Now from the images posted, the hilt itself looks like what could be considered I think a relatively early ordinary brass Army Officer's saber. But when did copper (brass is 2/3 copper) became a restricted material, no longer to be used in the manufacture of various and sundry commercial/uniform items? It’s mentioned in 1935. But that did not necessarily have an immediate impact as makers were allowed to use preexisting stocks. Such as the early Model 1936 SS Degens which used nickel silver fittings (nickel silver is also mostly copper). With, as time progressed, German makers seeking and using alternative materials. And for the sabers as a group, new manufacture eventually ending up with gold or golden colored substitutes over zinc. With my point here having two purposes. That this is not a new manufacture “SS” saber in a post 1936 time frame. And what a lot of people did not know about until fairly recently. Was that that the Police Degens themselves were 1938 vintage. And the non-Krebs Police Degens, and consequently their markings, were at a minimum post 1938, or later. With several years later, their manufacture being terminated to conserve materials like steel and labor etc. for the war effort.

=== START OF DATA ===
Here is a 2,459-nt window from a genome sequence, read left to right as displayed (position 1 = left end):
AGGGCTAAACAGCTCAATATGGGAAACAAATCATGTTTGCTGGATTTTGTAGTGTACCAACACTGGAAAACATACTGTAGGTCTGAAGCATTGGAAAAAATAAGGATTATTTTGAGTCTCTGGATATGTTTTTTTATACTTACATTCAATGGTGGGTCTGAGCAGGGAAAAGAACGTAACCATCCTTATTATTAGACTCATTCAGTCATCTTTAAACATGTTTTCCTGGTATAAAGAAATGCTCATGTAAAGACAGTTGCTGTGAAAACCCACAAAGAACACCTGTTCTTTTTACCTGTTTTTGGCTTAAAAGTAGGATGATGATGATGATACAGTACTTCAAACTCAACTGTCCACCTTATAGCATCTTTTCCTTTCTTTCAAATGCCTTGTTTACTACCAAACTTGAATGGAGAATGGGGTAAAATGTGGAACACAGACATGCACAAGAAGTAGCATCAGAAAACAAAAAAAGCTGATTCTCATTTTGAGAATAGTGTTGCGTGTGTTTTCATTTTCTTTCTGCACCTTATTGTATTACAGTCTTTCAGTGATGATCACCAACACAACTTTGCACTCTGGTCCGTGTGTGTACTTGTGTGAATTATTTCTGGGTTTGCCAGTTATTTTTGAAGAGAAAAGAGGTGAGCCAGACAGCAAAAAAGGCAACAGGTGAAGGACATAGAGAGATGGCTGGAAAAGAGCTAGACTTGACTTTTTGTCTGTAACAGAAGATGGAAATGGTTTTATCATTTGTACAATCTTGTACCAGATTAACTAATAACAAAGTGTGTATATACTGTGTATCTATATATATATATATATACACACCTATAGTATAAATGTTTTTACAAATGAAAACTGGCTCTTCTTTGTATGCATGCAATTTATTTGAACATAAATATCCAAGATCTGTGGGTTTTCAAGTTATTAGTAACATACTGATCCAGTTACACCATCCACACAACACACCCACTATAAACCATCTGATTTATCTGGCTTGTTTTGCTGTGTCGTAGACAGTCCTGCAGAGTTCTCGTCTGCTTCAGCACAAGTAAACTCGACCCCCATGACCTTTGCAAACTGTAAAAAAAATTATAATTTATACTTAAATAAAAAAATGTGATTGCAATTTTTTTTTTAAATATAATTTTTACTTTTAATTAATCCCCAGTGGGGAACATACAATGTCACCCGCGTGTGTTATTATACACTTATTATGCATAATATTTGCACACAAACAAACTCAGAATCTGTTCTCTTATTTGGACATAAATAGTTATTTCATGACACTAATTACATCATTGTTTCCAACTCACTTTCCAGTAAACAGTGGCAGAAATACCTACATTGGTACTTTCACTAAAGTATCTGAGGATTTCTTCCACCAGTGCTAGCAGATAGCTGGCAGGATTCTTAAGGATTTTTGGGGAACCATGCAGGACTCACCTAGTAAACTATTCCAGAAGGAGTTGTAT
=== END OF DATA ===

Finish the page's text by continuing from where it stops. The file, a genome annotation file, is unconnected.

So we have the theoretical use of a more typical earlier period material. For what outwardly would be a generic “trade” quality saber (not having any discernible markings underneath the langet) in a later period time frame which raises some questions. And because the aforementioned “Rath” markings, which are (as has been already noted) tilted and inverted outside the langet area. I think that it’s fairly obvious that they were applied after the sword was finished/assembled.

    Which then raises some questions as to to why? With the explanation that was posted earlier: “It appears to me that maybe someone in the German army was close to a Rath employee and may have wanted to order his sword through this company. ................ Chances are they simply asked the officer what he wanted, and merely ordered the sword through the same blade company that ordinarily made their Police swords.” I think has some problems because what is the logic behind that? The saber was not an SS (Himmler) approved design, so why not use the non-SS Rath stamps? Or is there something we don't know about? Like some evidence that German Army officers had also been instructed to look for the "SS Kulturzeichen"?? And what about all of those other makers - who made large and small numbers of both types of swords in that post 1938 time frame?

    With that said. Lets look at the markings themselves. Where I see a number of things with some of the first ones being:

    I see an “H” with the vertical sides not straight up and down. But having uneven width(s) and slanted/tapered internally at multiple angles. A “G” with the top horizontal part of the character looking like it’s compressed. And the curve and leftward tilt of the “N” on the far right. And some other things. But what I found even more interesting, was the ‘ghost’ from the outline of a second four sided “box’” Above and to the left of the heavily struck lower one. Now why is that?

    So I’ve presented some of the background. And what it looks like to me in the images. And now you know some of what I am thinking. FP